Plans are ramping up for the ninth annual National Book Festival in Washington, D.C., which will take place on September 26. As in previous years, numerous children’s authors will be in attendance, but for 2009, the Library of Congress and the National Children’s Book and Literary Alliance have teamed up with 18 children’s book authors and illustrators for a special presentation entitled The Exquisite Corpse Adventure, an ongoing story that will be unveiled over the course of a year, concluding before the 2010 National Book Festival.

Jon Scieszka, the first and current National Ambassador for Young People’s Literature, has written the first part of the story, which he will read at a special Exquisite Corpse presentation during the festival. The presentation will feature several of the contributors to the project and will be moderated by John Y. Cole, director of the Library of Congress’s Center for the Book, and Mary Brigid Barrett, president and executive director of the NCBLA.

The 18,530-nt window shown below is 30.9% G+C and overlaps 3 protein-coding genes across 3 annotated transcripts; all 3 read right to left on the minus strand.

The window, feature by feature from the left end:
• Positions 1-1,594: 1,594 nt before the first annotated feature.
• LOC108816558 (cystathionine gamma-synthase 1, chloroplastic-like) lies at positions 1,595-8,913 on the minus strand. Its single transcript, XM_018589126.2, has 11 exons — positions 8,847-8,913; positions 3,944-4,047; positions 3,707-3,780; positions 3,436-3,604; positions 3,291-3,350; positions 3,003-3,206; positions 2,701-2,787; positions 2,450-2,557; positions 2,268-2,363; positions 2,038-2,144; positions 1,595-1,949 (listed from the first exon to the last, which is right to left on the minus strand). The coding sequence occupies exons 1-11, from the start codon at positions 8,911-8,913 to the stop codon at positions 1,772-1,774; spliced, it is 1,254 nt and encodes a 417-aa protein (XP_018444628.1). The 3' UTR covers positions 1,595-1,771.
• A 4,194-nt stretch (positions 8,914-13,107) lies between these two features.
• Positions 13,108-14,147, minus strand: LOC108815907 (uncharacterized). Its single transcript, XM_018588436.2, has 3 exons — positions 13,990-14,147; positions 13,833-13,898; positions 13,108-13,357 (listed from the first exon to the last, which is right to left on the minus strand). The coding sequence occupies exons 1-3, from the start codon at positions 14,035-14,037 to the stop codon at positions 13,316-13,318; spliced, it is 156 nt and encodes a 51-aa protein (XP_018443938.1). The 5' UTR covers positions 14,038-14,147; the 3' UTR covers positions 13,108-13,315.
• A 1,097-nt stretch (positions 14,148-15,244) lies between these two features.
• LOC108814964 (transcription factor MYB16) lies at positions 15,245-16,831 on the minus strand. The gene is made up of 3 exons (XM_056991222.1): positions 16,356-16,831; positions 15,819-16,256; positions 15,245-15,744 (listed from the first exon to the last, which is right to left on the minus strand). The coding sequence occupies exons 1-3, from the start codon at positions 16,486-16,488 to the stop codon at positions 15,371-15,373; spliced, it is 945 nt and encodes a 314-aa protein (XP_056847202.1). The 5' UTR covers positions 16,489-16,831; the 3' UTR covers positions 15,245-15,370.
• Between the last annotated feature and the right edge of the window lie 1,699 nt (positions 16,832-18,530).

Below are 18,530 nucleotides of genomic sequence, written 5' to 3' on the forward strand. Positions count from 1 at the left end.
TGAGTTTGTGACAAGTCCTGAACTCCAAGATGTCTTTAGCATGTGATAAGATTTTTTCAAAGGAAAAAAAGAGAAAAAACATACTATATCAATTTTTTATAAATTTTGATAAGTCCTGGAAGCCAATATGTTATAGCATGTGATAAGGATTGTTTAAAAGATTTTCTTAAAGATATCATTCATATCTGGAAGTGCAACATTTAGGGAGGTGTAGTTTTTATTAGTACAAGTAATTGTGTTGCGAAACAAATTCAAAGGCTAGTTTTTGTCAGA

“It’s not like an episodic sequel story. It is a game and it will have the spontaneity of a game,” Barrett says. “We hope that with Jon Scieszka starting it off it’ll be wacky, wonderful entertainment.” After the festival, subsequent “episodes” will be revealed at the Library of Congress’s new Web site. In addition to Scieszka, the authors/artists involved with the project are: M.T. Anderson, Natalie Babbitt, Calef Brown, Susan Cooper, Kate DiCamillo, Timothy Basil Ering, Nikki Grimes, Shannon Hale, Daniel Handler, Steven Kellogg, Gregory Maguire, Megan McDonald, Patricia and Fredrick McKissack, Linda Sue Park, Katherine Paterson, James Ransome and Chris Van Dusen.

Barrett says the project’s twin goals are to encourage and engage kids in reading, and to draw attention to the Library of Congress’s Web pages, which will both host the story as well as educational support materials developed in conjunction with the Butler Children’s Literature Center at Dominican University. More information about the events and authors for this year’s festival is available at the National Book Festival Web site.

And for those who would like a preview of the serialized story, Scieszka’s entry begins: “This story starts with a train rushing through the night. The full moon lights the silver rails winding around dark mountains, through deep woods, and over steep gorges of jagged rock and one freezing cold rushing black mountain river. I wish there was enough time to describe all of the funny (and touching) twists and turns—especially the Elephant Clown Party—that led up to now. But there isn’t. Enough time. Because there is a ticking clock. And the two passengers we care most about don’t know anything about it.”